crisis, unparalleled in the history of California. Because of the ridiculous 2/3rds budget rule -- the super-majority required to pass a budget in the California state legislature -- and Arnold's failure to deliver even one vote from a small cabal of obstructionist Republicans, Californians may be getting IOUs in the mail next month instead of financial aid checks or tax refunds. Many Californians are so overwhelmed by this paralyzing crisis that they've just tuned it out. As a result, Arnold is not being held accountable for his failure to lead.

That's why we decided to try something a bit unorthodox -- raise awareness by using humor to highlight the absurdity of these IOU's, or what we are calling "Arnoldbucks."

So the Courage Campaign asks "What will you do with your Arnoldbucks?"

Well, for one, I might just pay my taxes with it.

16 February 2009


How dang cute does Amy Sedaris look?

As the founding art director of Craft Magazine, I am {of course} partial to this publication in particular. I was part of the team that established the initial design direction, and after moving to another company, the publisher took operations in-house for the second issue. I love that they have stayed true to their indie DIY spirit.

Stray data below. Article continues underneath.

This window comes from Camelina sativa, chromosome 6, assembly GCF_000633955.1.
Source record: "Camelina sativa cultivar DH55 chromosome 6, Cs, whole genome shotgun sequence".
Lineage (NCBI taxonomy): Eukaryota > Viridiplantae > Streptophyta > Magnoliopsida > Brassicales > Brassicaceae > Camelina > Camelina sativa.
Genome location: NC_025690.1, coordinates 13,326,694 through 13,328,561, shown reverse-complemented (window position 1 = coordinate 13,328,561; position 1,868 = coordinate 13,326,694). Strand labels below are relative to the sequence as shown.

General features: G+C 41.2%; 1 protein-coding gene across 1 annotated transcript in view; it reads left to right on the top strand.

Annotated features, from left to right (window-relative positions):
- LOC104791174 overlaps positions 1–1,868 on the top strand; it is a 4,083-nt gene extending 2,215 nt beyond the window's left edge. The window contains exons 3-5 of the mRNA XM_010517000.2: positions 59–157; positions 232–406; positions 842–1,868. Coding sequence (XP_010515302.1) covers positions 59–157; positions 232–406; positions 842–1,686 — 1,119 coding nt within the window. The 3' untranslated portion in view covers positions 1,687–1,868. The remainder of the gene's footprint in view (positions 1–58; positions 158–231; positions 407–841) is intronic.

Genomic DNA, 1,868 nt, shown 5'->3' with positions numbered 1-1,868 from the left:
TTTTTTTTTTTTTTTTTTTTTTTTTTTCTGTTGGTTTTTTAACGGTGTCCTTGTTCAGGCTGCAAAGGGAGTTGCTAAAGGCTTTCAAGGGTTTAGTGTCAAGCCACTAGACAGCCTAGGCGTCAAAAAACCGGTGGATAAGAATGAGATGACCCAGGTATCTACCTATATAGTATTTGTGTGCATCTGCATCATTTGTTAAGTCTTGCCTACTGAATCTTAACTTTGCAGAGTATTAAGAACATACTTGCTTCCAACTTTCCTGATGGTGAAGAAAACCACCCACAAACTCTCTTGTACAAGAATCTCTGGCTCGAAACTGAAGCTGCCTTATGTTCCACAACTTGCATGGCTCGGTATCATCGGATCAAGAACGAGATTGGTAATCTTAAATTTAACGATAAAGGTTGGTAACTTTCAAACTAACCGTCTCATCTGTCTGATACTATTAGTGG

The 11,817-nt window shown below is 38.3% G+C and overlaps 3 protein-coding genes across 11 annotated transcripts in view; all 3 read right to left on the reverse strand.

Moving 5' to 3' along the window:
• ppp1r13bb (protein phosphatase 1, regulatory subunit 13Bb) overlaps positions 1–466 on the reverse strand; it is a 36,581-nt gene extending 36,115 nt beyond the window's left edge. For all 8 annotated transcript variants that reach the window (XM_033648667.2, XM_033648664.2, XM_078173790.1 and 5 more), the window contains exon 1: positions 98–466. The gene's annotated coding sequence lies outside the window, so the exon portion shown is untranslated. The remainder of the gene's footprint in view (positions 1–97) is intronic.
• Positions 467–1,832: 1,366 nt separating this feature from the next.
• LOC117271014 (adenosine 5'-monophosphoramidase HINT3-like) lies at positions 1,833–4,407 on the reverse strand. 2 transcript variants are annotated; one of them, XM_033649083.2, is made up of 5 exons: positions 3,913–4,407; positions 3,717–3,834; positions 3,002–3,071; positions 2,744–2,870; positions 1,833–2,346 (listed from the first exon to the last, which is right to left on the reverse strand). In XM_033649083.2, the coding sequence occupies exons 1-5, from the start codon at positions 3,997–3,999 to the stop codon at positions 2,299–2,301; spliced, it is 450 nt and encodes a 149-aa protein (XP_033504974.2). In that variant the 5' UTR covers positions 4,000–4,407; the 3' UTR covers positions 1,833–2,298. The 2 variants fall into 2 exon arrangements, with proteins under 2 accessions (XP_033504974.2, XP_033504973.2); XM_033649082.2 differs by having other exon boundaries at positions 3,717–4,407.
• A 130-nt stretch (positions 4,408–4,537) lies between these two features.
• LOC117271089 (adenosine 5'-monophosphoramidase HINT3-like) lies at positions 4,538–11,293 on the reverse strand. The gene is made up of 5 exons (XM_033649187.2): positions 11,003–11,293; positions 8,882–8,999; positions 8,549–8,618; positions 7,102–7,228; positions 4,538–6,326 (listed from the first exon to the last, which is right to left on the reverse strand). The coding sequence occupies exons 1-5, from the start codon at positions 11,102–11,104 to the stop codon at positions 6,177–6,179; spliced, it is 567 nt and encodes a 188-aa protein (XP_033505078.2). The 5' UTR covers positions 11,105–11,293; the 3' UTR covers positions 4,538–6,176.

I'm sad to report that Craft will no longer publish a print magazine. They will move all of their content online. A smart business move, for certain, but I do lament that Craft is no longer in print. Congrats to the team for a nice run, and all my best wishes for your online future.

12 February 2009


You have to head over to Anyone Can Swiss. What a fun concept! Sometimes designers get a little full of themselves. (And I mean fashion, industrial, graphic et. al) Anyone Can Swiss breaks down that wall, with a little tongue-in-cheek humor. Any designer worth their praises should not be threatened by this idea. Rather, good designers know that Swiss (or any other style/school) is only the beginning of good design.

Congrats to Dirk+Weiss!

08 February 2009


I'm excited about the LOVE mag launch from the UK. Here's to print, may it survive!